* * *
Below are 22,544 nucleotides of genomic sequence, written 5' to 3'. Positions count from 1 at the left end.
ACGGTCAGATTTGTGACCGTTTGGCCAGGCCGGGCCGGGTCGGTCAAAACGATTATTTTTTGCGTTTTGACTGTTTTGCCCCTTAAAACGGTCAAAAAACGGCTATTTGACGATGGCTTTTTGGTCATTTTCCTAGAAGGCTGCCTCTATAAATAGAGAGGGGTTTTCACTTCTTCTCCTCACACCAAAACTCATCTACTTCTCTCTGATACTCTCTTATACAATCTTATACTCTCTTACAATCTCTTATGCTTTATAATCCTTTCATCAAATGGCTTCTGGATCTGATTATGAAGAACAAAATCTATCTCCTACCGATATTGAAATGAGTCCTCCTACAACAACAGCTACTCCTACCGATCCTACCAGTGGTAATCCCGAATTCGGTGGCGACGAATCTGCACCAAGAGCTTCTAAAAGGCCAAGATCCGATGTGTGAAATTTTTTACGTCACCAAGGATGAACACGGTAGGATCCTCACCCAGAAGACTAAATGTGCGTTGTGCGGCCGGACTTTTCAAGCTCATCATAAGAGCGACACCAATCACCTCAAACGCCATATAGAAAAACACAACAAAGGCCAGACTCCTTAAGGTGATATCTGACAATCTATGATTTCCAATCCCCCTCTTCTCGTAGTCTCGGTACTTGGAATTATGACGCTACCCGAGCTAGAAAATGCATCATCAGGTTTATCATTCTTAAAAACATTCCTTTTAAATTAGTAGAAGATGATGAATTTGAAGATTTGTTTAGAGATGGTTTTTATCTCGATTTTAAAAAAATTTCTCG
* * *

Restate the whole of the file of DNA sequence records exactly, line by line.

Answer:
Below are 22,544 nucleotides of genomic sequence, written 5' to 3'. Positions count from 1 at the left end.
ACGGTCAGATTTGTGACCGTTTGGCCAGGCCGGGCCGGGTCGGTCAAAACGATTATTTTTTGCGTTTTGACTGTTTTGCCCCTTAAAACGGTCAAAAAACGGCTATTTGACGATGGCTTTTTGGTCATTTTCCTAGAAGGCTGCCTCTATAAATAGAGAGGGGTTTTCACTTCTTCTCCTCACACCAAAACTCATCTACTTCTCTCTGATACTCTCTTATACAATCTTATACTCTCTTACAATCTCTTATGCTTTATAATCCTTTCATCAAATGGCTTCTGGATCTGATTATGAAGAACAAAATCTATCTCCTACCGATATTGAAATGAGTCCTCCTACAACAACAGCTACTCCTACCGATCCTACCAGTGGTAATCCCGAATTCGGTGGCGACGAATCTGCACCAAGAGCTTCTAAAAGGCCAAGATCCGATGTGTGAAATTTTTTACGTCACCAAGGATGAACACGGTAGGATCCTCACCCAGAAGACTAAATGTGCGTTGTGCGGCCGGACTTTTCAAGCTCATCATAAGAGCGACACCAATCACCTCAAACGCCATATAGAAAAACACAACAAAGGCCAGACTCCTTAAGGTGATATCTGACAATCTATGATTTCCAATCCCCCTCTTCTCGTAGTCTCGGTACTTGGAATTATGACGCTACCCGAGCTAGAAAATGCATCATCAGGTTTATCATTCTTAAAAACATTCCTTTTAAATTAGTAGAAGATGATGAATTTGAAGATTTGTTTAGAGATGGTTTTTATCTCGATTTTAAAAAAATTTCTCG